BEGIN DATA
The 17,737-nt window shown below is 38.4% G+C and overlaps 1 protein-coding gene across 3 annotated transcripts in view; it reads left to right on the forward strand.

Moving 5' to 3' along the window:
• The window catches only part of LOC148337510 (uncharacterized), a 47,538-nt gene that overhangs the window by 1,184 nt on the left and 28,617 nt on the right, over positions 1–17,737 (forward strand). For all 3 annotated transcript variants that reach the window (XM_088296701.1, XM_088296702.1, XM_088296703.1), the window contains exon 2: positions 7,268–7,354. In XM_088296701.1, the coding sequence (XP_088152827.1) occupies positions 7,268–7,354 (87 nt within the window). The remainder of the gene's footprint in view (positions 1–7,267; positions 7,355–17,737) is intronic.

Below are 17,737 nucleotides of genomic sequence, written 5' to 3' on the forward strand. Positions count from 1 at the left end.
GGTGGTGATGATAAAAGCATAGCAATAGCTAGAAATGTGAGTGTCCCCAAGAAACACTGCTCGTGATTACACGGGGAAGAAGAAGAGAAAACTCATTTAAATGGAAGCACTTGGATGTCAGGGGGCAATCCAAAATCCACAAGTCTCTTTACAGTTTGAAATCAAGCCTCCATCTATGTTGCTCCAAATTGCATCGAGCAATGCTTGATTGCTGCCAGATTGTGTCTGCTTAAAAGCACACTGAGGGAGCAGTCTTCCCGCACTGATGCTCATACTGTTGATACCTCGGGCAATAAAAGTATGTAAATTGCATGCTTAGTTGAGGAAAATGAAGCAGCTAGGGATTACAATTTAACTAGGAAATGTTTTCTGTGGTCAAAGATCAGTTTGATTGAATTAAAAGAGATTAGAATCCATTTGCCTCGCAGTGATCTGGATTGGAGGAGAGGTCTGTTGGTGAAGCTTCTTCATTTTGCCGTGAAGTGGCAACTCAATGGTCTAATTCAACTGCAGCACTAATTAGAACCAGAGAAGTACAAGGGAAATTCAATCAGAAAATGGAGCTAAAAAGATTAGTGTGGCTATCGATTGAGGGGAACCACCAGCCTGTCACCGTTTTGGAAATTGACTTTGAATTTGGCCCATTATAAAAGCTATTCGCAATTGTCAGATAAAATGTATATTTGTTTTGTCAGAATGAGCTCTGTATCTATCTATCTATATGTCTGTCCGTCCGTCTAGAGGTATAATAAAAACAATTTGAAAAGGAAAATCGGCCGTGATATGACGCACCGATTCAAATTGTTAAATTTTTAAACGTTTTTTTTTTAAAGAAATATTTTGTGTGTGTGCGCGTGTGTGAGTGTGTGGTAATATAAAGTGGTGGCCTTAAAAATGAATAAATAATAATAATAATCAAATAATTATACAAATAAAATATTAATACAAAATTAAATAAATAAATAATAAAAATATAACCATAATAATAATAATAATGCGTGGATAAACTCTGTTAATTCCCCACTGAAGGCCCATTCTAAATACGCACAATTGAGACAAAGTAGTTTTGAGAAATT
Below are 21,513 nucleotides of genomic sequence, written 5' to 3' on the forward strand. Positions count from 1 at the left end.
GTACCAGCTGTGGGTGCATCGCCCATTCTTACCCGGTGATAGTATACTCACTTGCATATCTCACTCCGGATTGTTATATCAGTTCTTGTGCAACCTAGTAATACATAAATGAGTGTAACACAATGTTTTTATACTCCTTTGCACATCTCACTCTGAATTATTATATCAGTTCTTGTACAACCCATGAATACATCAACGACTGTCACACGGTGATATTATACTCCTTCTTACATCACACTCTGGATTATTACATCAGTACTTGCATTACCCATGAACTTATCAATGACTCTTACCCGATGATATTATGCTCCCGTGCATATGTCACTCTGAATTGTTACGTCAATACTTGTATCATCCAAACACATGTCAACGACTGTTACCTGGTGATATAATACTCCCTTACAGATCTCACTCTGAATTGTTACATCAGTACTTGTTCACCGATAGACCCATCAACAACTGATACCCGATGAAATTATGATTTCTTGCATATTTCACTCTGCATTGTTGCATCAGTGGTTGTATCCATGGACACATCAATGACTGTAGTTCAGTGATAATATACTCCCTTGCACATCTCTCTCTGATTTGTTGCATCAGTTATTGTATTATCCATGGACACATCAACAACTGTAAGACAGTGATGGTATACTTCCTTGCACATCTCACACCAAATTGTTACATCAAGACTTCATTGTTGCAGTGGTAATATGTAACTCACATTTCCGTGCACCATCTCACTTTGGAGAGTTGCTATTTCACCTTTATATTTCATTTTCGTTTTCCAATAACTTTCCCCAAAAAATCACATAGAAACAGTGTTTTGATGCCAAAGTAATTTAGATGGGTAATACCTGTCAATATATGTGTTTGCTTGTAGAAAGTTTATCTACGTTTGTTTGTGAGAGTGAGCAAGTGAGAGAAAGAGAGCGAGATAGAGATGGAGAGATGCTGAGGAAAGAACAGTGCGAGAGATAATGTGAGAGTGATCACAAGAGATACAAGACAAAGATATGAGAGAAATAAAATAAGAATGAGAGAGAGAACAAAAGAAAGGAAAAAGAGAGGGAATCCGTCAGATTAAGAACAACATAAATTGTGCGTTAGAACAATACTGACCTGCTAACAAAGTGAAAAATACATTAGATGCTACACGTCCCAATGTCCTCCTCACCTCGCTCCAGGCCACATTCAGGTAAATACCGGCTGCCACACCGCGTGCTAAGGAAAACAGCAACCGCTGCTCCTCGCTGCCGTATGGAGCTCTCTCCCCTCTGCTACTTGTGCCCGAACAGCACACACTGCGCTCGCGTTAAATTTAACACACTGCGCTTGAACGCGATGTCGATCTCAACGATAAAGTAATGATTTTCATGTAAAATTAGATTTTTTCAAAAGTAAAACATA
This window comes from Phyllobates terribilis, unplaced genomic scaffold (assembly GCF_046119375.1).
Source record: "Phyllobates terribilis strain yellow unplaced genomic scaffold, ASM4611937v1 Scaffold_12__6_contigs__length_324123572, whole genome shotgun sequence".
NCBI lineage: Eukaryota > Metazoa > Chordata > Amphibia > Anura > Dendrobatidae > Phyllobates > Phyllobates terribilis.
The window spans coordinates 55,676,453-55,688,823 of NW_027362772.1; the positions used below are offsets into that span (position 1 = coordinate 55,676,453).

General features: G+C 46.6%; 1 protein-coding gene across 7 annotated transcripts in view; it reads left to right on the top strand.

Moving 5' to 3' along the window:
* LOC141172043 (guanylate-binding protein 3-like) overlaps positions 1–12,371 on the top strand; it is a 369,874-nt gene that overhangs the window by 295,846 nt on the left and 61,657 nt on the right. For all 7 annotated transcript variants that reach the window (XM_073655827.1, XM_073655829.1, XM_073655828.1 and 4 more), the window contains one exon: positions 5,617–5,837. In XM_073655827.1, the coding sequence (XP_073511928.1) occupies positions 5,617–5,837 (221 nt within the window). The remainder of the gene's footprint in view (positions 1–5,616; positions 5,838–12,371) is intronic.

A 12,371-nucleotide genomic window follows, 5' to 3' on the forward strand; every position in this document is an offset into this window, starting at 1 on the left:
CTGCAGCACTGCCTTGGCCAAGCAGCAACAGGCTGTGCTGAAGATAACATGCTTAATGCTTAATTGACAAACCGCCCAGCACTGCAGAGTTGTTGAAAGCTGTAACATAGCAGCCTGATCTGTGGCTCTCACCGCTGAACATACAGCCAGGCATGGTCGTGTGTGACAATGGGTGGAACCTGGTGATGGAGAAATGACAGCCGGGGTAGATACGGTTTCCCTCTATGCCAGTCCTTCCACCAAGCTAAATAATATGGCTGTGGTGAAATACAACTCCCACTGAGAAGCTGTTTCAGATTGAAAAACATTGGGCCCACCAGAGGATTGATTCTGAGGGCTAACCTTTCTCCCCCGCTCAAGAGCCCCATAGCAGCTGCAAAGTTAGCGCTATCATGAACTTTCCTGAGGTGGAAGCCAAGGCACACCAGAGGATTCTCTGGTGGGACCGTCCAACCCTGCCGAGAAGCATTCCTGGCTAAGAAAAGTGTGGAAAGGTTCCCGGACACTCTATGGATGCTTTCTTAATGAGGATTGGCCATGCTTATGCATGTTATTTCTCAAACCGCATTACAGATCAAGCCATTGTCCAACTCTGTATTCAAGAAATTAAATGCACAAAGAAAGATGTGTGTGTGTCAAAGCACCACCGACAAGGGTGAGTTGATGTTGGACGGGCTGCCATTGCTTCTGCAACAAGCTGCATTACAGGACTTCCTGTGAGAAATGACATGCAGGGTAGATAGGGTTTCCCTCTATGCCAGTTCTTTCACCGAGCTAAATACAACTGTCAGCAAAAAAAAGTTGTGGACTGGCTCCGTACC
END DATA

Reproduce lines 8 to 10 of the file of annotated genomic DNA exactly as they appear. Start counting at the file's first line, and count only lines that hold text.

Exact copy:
This window comes from Phyllobates terribilis, unplaced genomic scaffold (assembly GCF_046119375.1).
Source record: "Phyllobates terribilis strain yellow unplaced genomic scaffold, ASM4611937v1 Scaffold_12__6_contigs__length_324123572, whole genome shotgun sequence".
NCBI lineage: Eukaryota > Metazoa > Chordata > Amphibia > Anura > Dendrobatidae > Phyllobates > Phyllobates terribilis.